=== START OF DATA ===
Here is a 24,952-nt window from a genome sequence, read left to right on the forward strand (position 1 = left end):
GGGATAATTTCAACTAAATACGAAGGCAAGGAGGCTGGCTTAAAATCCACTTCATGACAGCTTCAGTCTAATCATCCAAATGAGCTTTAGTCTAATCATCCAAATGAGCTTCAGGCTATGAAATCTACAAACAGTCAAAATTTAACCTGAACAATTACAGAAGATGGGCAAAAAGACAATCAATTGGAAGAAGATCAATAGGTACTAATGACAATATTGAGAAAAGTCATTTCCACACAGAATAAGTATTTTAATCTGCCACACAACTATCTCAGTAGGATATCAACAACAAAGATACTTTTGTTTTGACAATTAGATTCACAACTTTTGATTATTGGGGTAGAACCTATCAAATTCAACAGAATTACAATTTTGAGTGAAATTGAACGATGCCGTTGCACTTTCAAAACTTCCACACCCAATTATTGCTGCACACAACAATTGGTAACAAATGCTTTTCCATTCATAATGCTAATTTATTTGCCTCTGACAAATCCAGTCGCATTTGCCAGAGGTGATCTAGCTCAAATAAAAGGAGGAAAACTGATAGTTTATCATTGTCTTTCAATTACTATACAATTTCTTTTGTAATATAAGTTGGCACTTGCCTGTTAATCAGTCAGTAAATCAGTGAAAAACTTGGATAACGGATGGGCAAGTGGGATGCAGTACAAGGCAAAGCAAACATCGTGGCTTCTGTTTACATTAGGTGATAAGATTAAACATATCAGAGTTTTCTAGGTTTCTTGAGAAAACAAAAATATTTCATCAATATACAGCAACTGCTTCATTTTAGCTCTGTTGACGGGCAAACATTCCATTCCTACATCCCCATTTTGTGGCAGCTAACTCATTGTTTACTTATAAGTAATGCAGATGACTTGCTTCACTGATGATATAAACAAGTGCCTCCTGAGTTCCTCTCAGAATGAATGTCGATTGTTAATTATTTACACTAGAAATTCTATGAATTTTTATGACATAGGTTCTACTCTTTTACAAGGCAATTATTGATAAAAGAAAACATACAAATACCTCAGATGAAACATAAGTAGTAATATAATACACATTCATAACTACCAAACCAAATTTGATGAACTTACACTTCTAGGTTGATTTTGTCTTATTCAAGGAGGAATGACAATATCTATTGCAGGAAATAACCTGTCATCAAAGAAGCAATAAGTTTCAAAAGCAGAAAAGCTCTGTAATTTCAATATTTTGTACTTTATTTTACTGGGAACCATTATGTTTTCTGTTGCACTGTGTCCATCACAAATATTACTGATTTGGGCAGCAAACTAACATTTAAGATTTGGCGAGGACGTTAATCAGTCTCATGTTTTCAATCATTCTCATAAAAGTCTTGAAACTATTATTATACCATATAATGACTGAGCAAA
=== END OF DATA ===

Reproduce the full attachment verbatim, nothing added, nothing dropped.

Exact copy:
Here is a 24,952-nt window from a genome sequence, read left to right on the forward strand (position 1 = left end):
GGGATAATTTCAACTAAATACGAAGGCAAGGAGGCTGGCTTAAAATCCACTTCATGACAGCTTCAGTCTAATCATCCAAATGAGCTTTAGTCTAATCATCCAAATGAGCTTCAGGCTATGAAATCTACAAACAGTCAAAATTTAACCTGAACAATTACAGAAGATGGGCAAAAAGACAATCAATTGGAAGAAGATCAATAGGTACTAATGACAATATTGAGAAAAGTCATTTCCACACAGAATAAGTATTTTAATCTGCCACACAACTATCTCAGTAGGATATCAACAACAAAGATACTTTTGTTTTGACAATTAGATTCACAACTTTTGATTATTGGGGTAGAACCTATCAAATTCAACAGAATTACAATTTTGAGTGAAATTGAACGATGCCGTTGCACTTTCAAAACTTCCACACCCAATTATTGCTGCACACAACAATTGGTAACAAATGCTTTTCCATTCATAATGCTAATTTATTTGCCTCTGACAAATCCAGTCGCATTTGCCAGAGGTGATCTAGCTCAAATAAAAGGAGGAAAACTGATAGTTTATCATTGTCTTTCAATTACTATACAATTTCTTTTGTAATATAAGTTGGCACTTGCCTGTTAATCAGTCAGTAAATCAGTGAAAAACTTGGATAACGGATGGGCAAGTGGGATGCAGTACAAGGCAAAGCAAACATCGTGGCTTCTGTTTACATTAGGTGATAAGATTAAACATATCAGAGTTTTCTAGGTTTCTTGAGAAAACAAAAATATTTCATCAATATACAGCAACTGCTTCATTTTAGCTCTGTTGACGGGCAAACATTCCATTCCTACATCCCCATTTTGTGGCAGCTAACTCATTGTTTACTTATAAGTAATGCAGATGACTTGCTTCACTGATGATATAAACAAGTGCCTCCTGAGTTCCTCTCAGAATGAATGTCGATTGTTAATTATTTACACTAGAAATTCTATGAATTTTTATGACATAGGTTCTACTCTTTTACAAGGCAATTATTGATAAAAGAAAACATACAAATACCTCAGATGAAACATAAGTAGTAATATAATACACATTCATAACTACCAAACCAAATTTGATGAACTTACACTTCTAGGTTGATTTTGTCTTATTCAAGGAGGAATGACAATATCTATTGCAGGAAATAACCTGTCATCAAAGAAGCAATAAGTTTCAAAAGCAGAAAAGCTCTGTAATTTCAATATTTTGTACTTTATTTTACTGGGAACCATTATGTTTTCTGTTGCACTGTGTCCATCACAAATATTACTGATTTGGGCAGCAAACTAACATTTAAGATTTGGCGAGGACGTTAATCAGTCTCATGTTTTCAATCATTCTCATAAAAGTCTTGAAACTATTATTATACCATATAATGACTGAGCAAA